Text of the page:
Is it a man or a mouse?

Scientists have a simple recipe for creating a more human-like mouse: just alter its DNA very slightly.

Sign Up

Get the New Statesman's Morning Call email.

Now that we’re done with the “ice bucket challenge”, perhaps we should have a conversation about what to do with the money. Do we want, for instance, to create a monkey that thinks more like a man?

Scientists have a simple recipe for creating a more human-like mouse: just alter its DNA very slightly so that one of the proteins it produces is identical to a protein produced by human DNA. The result is interesting. The mouse will think differently, becoming better at solving certain kinds of puzzles.

It might sound a little prosaic but the implications are profound. That’s because the genetic alteration in question is closely associated with speech. It seems that the uniquely human facility for speech and language is closely linked to our brain’s capacity for processing abstract information.

The gene involved is known as FOXP2. Its role in speech was identified more than a decade ago, when it was implicated in the communication problems of a British family. Across three generations, half of the family members were unable to form words properly, put them in the right order, or fully understand speech. Genetic analysis showed that their FOXP2 gene was defective.

Subsequent research strengthened the case for this gene’s association with speech. Researchers first “humanised” the mouse FOXP2 gene so it would create the same proteins as the human version in 2009. The humanised mice sounded different: when threatened, their alarm calls were more complex than those of pure-bred mice. The latest paper in this line of research has shown that mice enhanced with a humanised FOXP2 gene are also a little smarter. The experiments were complex but, put simply, these mice learned more quickly how to find food in a maze.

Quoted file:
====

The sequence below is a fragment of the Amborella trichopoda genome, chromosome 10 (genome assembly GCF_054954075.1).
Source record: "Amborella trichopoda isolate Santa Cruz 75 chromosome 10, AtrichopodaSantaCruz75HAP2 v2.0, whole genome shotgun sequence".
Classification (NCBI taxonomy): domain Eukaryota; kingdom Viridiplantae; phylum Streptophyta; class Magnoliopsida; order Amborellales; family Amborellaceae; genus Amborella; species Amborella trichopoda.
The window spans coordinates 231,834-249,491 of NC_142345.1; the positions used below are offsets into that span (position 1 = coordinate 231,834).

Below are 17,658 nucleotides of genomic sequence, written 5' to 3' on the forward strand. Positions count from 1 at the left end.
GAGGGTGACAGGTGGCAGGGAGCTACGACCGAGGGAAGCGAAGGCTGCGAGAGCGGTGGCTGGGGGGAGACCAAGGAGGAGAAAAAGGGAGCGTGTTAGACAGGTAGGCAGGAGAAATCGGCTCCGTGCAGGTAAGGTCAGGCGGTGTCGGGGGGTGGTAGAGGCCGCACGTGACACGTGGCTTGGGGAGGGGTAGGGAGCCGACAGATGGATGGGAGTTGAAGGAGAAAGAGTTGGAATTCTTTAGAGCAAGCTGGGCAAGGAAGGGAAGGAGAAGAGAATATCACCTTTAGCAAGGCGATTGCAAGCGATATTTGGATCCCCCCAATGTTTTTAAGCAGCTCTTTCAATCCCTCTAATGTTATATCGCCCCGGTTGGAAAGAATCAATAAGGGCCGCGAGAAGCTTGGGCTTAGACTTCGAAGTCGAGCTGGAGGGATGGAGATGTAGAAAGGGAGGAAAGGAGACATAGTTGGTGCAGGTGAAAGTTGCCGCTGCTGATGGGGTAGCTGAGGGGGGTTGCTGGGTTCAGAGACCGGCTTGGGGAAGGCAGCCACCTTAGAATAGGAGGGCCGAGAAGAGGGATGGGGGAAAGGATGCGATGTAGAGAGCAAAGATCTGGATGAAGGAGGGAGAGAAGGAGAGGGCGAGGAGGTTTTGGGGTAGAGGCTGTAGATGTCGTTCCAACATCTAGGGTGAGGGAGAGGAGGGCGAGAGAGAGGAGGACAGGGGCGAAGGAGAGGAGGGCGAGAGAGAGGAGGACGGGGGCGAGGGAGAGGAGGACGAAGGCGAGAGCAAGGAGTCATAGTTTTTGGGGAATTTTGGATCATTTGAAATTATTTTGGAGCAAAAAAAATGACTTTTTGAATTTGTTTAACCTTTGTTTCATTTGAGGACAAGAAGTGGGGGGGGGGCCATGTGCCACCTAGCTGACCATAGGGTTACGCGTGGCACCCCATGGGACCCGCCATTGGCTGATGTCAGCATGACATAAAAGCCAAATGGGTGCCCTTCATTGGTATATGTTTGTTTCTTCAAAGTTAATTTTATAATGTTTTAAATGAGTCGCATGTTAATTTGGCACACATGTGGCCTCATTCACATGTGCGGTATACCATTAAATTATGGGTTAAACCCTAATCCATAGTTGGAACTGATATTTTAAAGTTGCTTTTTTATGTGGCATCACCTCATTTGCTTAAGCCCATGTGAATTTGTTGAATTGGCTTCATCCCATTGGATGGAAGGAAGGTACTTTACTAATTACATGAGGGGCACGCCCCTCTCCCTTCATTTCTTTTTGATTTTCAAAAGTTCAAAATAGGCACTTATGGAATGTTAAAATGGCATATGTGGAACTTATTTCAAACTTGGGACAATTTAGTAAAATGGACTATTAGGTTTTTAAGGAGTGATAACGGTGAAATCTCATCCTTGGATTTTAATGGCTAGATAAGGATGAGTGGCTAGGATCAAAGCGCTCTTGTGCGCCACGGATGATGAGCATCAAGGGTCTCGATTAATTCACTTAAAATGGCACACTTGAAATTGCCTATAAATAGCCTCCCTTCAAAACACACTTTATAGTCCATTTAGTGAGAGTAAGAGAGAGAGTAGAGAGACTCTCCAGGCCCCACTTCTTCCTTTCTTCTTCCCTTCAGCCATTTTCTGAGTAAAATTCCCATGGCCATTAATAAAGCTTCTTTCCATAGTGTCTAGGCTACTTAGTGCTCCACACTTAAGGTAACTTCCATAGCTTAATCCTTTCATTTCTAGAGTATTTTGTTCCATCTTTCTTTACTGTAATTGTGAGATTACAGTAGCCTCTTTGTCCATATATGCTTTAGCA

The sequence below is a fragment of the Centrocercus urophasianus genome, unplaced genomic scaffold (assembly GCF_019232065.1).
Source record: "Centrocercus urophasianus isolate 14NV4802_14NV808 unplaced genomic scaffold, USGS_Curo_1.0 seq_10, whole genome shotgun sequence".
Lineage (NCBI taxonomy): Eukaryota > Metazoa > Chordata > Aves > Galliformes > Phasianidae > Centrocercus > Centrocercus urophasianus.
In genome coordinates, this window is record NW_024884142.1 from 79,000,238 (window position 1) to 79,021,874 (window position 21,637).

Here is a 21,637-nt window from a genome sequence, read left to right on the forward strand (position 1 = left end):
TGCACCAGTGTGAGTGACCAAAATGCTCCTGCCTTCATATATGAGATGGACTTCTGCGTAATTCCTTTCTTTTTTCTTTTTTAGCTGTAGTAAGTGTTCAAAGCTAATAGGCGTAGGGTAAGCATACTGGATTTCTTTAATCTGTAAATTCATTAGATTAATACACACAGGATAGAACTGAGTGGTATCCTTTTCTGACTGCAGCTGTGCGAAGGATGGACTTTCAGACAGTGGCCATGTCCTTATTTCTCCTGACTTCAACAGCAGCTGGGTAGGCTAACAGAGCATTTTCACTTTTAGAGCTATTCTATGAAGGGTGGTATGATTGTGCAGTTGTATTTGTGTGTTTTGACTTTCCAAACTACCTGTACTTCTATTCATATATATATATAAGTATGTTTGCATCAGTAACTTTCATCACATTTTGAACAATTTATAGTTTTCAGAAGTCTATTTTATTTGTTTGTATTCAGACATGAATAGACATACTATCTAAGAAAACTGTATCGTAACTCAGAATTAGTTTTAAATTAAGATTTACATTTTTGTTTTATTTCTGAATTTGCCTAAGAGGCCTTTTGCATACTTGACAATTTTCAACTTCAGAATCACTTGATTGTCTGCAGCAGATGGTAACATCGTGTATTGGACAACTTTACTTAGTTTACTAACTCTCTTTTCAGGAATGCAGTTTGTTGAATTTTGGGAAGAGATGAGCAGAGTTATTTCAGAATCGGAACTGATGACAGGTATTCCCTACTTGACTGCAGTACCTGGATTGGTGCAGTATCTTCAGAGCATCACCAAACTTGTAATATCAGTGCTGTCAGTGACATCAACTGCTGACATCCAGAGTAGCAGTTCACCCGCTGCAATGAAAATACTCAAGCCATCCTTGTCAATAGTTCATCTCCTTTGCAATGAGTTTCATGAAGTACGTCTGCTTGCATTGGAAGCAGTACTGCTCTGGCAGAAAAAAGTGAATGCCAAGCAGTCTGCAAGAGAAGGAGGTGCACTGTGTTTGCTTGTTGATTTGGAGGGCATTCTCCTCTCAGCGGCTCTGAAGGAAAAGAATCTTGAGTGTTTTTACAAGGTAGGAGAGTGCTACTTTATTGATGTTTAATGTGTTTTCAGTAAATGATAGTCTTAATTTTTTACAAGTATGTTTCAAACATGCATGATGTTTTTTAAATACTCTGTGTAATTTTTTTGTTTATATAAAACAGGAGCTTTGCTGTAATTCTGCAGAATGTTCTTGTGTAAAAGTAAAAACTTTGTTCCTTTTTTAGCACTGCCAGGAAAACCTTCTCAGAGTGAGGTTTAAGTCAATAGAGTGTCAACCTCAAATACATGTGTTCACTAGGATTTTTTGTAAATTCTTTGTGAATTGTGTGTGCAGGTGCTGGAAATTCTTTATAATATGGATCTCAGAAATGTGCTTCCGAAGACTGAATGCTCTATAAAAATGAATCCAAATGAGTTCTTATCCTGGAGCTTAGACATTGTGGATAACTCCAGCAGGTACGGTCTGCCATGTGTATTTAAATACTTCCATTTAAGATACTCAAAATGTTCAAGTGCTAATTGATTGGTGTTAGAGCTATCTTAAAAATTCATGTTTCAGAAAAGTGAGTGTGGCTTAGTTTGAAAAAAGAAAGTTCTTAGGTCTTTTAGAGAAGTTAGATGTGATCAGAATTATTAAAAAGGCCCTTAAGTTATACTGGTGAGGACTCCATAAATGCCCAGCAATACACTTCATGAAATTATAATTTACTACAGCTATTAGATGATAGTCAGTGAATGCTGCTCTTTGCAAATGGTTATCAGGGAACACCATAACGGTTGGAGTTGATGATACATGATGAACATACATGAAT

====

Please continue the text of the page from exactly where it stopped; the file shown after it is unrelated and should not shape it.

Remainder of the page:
The FOXP2 gene hosts one of the few significant distinctions between man and chimp. Just two of the 715 amino acids in the FOXP2 protein created by the gene are different. This suggests that the very subtle differences between human and chimp FOXP2 genes might encode much of the gulf in intelligence – a gulf that could conceivably be overcome through genetic engineering. Wouldn’t it be fascinating to see what a chimp could do if its FOXP2 were humanised?

Humanised primate brains would conceivably be very useful for research into the causes of neurological disorders. Researchers have already put human cells into vervet monkeys to aid their research into Parkinson’s disease, for instance. The trouble is, we are heading into uncharted waters. What kinds of thoughts does a humanised monkey think?

A 2011 report by the UK’s Academy of Medical Sciences made it clear we don’t know. “The key question, which cannot at present be answered with any certainty, is whether populating an animal’s brain with human cells could result in that animal developing some elements of human consciousness,” it explained.

If this could be true for mice, how much more so for monkeys? Talking to the BBC, Christopher Shaw, a professor of neurogenetics at King’s College London, put it neatly: “If your parrot says, ‘Who’s a pretty boy then?’ that’s OK . . . If your monkey says it, that’s a very different matter.”

Shaw’s work is part-funded by the Motor Neurone Disease Association, one of the beneficiaries of the ice bucket challenge. As our willingness to freeze our friends demonstrated, we are all keen to help cure disease – and making smart monkeys would no doubt help. Yet, as Shaw implied, we also have to be willing to hold back research when ethical considerations require it. Sometimes, for all the money raised, getting cold feet is the right outcome. 

Michael Brooks holds a PhD in quantum physics. His most recent book is At the Edge of Uncertainty: 11 Discoveries Taking Science by Surprise.

This article appears in the 24 September 2014 issue of the New Statesman, The cult of Boris

Free trial CSS